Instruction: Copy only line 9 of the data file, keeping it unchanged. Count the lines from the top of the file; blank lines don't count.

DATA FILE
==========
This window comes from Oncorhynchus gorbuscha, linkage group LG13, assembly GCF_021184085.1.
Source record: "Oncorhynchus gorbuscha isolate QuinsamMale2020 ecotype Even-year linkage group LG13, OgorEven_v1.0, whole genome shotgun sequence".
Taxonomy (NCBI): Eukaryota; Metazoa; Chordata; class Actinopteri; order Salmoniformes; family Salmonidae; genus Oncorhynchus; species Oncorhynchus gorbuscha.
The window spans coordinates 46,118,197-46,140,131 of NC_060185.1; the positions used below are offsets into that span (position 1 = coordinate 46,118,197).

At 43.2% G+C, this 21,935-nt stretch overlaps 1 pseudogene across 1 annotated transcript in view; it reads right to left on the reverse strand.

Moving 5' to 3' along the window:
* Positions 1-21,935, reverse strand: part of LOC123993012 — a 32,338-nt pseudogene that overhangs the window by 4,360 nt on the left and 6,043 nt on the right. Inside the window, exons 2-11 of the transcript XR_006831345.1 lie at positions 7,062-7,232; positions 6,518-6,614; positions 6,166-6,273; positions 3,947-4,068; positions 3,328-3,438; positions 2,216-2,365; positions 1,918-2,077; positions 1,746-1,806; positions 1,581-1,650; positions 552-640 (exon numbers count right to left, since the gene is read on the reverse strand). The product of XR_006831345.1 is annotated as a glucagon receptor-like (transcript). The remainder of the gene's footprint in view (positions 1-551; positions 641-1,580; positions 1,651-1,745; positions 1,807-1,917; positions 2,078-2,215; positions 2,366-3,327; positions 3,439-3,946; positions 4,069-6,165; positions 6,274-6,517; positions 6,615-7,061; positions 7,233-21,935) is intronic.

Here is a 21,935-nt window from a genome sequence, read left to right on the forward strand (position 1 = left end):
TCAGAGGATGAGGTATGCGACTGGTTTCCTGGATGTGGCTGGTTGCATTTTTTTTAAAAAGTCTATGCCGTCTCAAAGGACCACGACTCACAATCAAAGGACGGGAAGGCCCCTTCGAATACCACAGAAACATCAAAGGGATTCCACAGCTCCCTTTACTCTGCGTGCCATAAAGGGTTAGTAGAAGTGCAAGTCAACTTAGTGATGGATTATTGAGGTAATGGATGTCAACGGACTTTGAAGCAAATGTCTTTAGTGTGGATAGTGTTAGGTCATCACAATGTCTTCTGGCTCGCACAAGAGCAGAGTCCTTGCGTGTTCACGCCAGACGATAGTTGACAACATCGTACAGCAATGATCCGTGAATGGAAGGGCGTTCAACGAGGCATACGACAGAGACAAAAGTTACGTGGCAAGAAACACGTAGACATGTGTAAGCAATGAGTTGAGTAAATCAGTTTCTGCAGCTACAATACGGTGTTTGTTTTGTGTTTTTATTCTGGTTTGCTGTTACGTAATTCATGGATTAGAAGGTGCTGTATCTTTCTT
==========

TCAGAGGATGAGGTATGCGACTGGTTTCCTGGATGTGGCTGGTTGCATTTTTTTTAAAAAGTCTATGCCGTCTCAAAGGACCACGACTCACAATCAAAGGACGGGAAGGCCCCTTCGAATACCACAGAAACATCAAAGGGATTCCACAGCTCCCTTTACTCTGCGTGCCATAAAGGGTTAGTAGAAGTGCAAGTCAACTTAGTGATGGATTATTGAGGTAATGGATGTCAACGGACTTTGAAGCAAATGTCTTTAGTGTGGATAGTGTTAGGTCATCACAATGTCTTCTGGCTCGCACAAGAGCAGAGTCCTTGCGTGTTCACGCCAGACGATAGTTGACAACATCGTACAGCAATGATCCGTGAATGGAAGGGCGTTCAACGAGGCATACGACAGAGACAAAAGTTACGTGGCAAGAAACACGTAGACATGTGTAAGCAATGAGTTGAGTAAATCAGTTTCTGCAGCTACAATACGGTGTTTGTTTTGTGTTTTTATTCTGGTTTGCTGTTACGTAATTCATGGATTAGAAGGTGCTGTATCTTTCTT